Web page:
HTML and CSS Reference
In-Depth Information
The application of XSLT elements is straightforward and follows general XML authoring principles. Listing 5-80
shows an example.
Listing 5-80. XSLT Elements and Attributes Correspond to XML Guidelines
<xsl:param name="page-header-margin">20px</xsl:param>
Standard Attributes
Several standard attributes are associated with XSLT elements, including version , exclude-result-prefixes ,
extension-element-prefixes , xpath-default-namespace , default-collation , and use-when . To distinguish
them from attributes defined by authors, they should be written with the namespace notation as xsl:version ,
xsl:exclude-result-prefixes , xsl:extension-element-prefixes , xsl:xpath-default-namespace , xsl:default-
collation , and xsl:use-when .
Combining CSS and XSL
XSL can also be used as a bridge between complex XML-based documents and the CSS formatting model. Since
CSS has no XML syntax, CSS properties become XML attributes in the XSL syntax. The main CSS object is chunk .
Additional objects might also be required. Usually they are other chunk objects with functionality such as anchor ,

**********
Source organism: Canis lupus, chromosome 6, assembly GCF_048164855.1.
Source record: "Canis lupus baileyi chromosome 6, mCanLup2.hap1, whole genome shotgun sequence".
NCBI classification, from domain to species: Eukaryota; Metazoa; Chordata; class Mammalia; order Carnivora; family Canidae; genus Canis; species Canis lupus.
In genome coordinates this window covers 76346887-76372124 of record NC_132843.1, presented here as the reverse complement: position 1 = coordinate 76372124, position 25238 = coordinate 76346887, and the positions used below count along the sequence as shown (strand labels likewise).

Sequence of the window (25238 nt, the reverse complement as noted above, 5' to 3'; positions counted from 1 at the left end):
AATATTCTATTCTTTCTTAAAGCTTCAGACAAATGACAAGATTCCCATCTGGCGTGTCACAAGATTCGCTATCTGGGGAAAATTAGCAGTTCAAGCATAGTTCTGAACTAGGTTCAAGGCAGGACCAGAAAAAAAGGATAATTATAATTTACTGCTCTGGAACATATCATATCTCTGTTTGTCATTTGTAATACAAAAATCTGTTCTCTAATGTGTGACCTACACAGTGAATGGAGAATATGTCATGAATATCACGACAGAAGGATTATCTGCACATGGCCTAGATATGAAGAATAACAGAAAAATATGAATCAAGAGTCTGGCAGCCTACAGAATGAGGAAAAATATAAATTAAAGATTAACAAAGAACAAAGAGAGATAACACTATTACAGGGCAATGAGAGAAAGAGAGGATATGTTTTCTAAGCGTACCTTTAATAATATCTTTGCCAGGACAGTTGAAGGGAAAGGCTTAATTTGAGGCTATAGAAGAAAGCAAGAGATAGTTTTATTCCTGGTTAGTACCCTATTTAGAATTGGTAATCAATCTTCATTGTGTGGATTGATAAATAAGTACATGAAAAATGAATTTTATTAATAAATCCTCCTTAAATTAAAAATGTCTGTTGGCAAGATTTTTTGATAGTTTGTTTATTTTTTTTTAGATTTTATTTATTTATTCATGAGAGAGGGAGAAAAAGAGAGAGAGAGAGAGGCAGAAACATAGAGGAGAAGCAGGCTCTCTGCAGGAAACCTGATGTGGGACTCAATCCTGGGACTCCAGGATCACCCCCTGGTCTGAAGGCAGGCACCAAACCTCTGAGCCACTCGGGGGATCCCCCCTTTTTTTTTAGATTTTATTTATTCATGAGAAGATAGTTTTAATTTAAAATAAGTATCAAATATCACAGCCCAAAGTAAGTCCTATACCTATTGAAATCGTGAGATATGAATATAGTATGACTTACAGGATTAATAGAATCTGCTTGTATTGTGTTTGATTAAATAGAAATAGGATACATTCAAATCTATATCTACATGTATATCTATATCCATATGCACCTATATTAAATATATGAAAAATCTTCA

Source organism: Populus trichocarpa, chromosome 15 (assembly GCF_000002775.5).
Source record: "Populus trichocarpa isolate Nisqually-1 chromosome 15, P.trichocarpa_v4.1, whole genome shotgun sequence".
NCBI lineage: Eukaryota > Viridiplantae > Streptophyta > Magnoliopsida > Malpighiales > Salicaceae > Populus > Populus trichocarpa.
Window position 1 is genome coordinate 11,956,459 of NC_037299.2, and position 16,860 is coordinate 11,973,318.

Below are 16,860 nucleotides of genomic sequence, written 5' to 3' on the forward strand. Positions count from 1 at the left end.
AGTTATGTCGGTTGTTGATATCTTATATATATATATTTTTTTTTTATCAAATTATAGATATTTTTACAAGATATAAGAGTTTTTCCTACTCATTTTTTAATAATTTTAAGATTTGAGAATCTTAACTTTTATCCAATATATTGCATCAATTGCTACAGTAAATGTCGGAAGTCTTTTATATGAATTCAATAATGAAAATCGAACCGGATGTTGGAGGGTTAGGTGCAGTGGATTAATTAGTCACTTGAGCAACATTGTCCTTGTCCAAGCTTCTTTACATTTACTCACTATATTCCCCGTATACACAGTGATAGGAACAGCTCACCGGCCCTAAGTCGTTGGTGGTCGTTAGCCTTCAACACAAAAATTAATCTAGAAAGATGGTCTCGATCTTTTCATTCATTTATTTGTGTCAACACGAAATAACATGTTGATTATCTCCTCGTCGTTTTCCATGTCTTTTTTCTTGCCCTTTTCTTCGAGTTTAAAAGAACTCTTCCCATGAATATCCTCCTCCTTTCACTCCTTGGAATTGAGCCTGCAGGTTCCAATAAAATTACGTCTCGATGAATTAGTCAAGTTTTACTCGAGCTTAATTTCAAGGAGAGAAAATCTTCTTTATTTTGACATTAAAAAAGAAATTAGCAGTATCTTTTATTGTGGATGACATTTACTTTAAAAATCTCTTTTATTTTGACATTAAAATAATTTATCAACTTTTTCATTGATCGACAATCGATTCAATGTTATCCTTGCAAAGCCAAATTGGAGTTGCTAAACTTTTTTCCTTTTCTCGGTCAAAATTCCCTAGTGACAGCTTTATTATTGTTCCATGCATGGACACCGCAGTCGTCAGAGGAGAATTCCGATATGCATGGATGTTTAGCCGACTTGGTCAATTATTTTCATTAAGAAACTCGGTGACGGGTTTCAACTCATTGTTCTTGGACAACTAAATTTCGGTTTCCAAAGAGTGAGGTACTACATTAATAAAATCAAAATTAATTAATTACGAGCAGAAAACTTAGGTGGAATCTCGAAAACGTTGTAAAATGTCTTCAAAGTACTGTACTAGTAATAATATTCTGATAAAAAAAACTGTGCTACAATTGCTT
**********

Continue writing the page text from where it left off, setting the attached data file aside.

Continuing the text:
or further objects such as switch . For example, the CSS ruleset in Listing 5-81 can be written in XSL syntax, as
shown in Listing 5-82.
Listing 5-81. CSS Ruleset Example to Be Converted into XSL
font-size: 1.2em;
text-indent: 1em;
Listing 5-82. The XSL Equivalent of Listing 5-81
CSS Preprocessing
Although CSS is a powerful language, it has limitations compared to traditional programming languages and
especially object-oriented programming languages. For example, CSS does not support mixins such as classes
that contain a combination of methods from other classes. Another desirable CSS feature would be selector
inheritance, which is not supported by CSS. CSS has a set of selectors and pseudo-selectors that group rules
that apply to them. CSS preprocessors extend CSS by providing additional mechanisms available in traditional
programming languages, particularly object-oriented languages, but that are not available in CSS. Such
extensions are very useful in the development of large, complex websites and web applications, 9 providing
concise style sheets that are faster to write, and easier to maintain or update. One of the principles in CSS
preprocessing is DRY (Don't Repeat Yourself (as opposed to WET , Write Everything Twice). The most popular
CSS preprocessors are Sass, LESS, and Stylus.
9 Since CSS is abstracted, there is an additional step to updates and changes, which is not always worthwhile in small web projects.
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